Focus on Strengths
Always assume the best about your students. Focus on STRENGTHS. Leave those negative feelings at the door!
Most adults think about 'strengths' as skills (e.g. athletic, verbal, social) or abilities (e.g. academic) that people are generally born with. Children and youth are often evaluated on their skills and abilities. Such evaluations only give a partial picture of the student's 'strengths'. As, or more important, are a person's unique character strengths – morally desirable traits such as kindness, creativity, courage, persistence, humor, and humility to name a few.
Identify and nurture CHARACTER STRENGTHS! Recent evidence suggests that recognizing and using one's unique character strengths can help promote happiness and mental well-being – and decrease depression and anxiety.1 As adults working with children and youth, make a point to help them notice, value and use their strengths in their everyday lives.
Certain character strengths such as hope, kindness, self-control, sociability and perspective have found to be protective factors in the negative effects of trauma and stress.2 Gratitude, optimism, enthusiasm, curiosity and love have been found to be important characteristics associated with positive mental health.2 Make a point to foster these in your everyday interactions with young people.
- Begin and end every conversation about a student by commenting on the child’s character strength. E.g. Julie is always willing to help; John is curious and full of energy; Curtis is creative.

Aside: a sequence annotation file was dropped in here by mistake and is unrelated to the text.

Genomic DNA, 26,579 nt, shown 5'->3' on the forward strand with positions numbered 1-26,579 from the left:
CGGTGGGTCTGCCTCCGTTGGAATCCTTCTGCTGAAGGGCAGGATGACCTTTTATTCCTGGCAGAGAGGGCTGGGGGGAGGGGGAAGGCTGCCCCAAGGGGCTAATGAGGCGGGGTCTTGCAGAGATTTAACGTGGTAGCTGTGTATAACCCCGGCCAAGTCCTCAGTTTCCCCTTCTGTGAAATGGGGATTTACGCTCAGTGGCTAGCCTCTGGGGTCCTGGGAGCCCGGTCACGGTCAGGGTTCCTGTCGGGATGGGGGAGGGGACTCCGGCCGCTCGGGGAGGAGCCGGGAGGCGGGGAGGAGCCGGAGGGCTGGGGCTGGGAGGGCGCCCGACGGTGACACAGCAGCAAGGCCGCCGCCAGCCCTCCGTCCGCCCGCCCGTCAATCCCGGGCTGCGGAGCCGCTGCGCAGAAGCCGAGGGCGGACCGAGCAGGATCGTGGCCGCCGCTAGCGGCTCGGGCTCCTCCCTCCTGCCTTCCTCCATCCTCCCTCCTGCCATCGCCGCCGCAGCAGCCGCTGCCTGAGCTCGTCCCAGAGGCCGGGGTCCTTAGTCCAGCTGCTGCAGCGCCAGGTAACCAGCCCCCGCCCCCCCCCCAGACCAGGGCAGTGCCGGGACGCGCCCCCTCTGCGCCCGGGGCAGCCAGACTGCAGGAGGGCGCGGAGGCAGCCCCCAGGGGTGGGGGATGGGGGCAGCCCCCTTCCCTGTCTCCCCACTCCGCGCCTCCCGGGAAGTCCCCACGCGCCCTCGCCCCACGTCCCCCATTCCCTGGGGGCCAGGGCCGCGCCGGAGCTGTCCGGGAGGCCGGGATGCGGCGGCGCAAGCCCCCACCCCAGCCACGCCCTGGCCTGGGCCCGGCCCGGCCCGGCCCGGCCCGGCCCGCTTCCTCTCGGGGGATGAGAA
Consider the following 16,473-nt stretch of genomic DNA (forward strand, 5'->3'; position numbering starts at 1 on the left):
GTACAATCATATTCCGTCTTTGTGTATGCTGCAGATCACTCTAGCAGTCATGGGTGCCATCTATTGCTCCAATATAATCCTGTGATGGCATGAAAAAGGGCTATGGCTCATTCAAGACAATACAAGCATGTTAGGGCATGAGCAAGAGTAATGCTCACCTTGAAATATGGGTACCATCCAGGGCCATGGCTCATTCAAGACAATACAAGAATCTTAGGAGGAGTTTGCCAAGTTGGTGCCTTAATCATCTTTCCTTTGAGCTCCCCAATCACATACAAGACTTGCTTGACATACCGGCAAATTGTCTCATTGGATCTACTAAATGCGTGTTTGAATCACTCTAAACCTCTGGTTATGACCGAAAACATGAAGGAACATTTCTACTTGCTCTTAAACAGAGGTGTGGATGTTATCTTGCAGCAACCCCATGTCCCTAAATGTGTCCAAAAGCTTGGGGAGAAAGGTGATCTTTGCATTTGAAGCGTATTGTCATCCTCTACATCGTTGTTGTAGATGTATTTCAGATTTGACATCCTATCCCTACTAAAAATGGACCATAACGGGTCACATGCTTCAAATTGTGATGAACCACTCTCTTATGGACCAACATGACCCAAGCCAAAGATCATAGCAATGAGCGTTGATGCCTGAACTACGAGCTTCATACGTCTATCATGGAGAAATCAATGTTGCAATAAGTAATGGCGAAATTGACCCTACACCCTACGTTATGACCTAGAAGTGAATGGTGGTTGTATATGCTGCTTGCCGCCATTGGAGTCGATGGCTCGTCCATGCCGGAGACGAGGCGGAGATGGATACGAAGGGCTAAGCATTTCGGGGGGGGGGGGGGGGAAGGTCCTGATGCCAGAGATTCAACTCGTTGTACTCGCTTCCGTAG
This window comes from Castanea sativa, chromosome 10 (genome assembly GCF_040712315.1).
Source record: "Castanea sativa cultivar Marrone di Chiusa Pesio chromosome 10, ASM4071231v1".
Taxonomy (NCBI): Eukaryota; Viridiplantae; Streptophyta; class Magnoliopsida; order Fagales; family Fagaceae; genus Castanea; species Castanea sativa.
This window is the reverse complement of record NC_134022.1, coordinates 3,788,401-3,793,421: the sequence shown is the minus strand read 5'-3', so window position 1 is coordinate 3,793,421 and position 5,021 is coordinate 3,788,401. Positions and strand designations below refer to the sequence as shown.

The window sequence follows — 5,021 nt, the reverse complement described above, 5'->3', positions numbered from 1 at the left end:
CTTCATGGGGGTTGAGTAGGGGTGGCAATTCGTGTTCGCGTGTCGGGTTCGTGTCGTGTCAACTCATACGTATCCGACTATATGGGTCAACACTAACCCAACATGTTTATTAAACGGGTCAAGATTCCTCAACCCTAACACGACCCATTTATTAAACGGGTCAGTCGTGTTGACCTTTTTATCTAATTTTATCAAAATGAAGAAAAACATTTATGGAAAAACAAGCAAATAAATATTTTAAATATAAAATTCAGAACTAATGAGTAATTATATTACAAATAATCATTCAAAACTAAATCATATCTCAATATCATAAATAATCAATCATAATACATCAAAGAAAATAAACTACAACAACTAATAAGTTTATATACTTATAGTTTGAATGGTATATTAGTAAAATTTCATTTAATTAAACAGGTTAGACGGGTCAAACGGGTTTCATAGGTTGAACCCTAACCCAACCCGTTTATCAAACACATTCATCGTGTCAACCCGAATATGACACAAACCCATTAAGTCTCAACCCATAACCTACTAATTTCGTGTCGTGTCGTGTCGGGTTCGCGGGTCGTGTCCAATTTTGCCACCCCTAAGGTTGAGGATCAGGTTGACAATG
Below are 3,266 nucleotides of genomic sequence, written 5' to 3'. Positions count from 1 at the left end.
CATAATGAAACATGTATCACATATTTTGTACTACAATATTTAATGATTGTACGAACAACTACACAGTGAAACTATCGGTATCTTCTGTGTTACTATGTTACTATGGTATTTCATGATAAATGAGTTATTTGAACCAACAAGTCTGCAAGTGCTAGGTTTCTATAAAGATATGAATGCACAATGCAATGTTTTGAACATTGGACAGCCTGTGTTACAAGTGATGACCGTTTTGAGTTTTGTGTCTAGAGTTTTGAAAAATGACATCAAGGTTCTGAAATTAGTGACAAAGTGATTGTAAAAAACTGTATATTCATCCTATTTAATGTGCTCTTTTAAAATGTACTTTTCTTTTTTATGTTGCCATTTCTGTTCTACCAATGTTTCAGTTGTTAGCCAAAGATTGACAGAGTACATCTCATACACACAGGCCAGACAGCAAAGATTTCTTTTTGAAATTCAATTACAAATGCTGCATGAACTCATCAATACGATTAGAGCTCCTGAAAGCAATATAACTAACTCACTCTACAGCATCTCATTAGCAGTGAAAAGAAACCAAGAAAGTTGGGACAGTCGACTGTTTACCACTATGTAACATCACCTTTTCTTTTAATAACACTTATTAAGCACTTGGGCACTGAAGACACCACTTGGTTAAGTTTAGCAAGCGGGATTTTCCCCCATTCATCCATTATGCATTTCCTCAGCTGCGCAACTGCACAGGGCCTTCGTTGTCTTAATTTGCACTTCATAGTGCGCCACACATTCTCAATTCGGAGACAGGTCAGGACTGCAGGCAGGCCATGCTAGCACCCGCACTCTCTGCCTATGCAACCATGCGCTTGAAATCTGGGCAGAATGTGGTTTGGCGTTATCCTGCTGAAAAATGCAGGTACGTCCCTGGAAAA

- Know your strengths, be proud of them and use them daily. E.g. “I’m kind, sociable, persistent and love learning.” Being aware of our own strengths helps us be aware of strengths in the children around us.3
- Help children begin to identify their own character strengths and engage in activities that allow them to use them on a regular basis. E.g. For students who are nurturing, have them water the plants in the classroom; have creative students help design a bulletin board
- Have students journal or write about their unique character strengths and how they use them in everyday life. Promote sharing within small groups or the classroom so that students become aware of and celebrate each other’s strengths.
1 Seligman, M. E. P. (2011). Flourish: A visionary new understanding of happiness and well-being. New York: Free Press.
2 Park, N. & Peterson, C. (2008). Positive psychology and character strengths: Application to strength-based school counseling. Professional School Counseling, 12(2), 85-92.
3 Hands on Scotland. (2013) Character strengths. http://www.handsonscotland.co.uk/flourishing_and_wellbeing_in_children_and_young_people/flourishing_topic_frameset.htm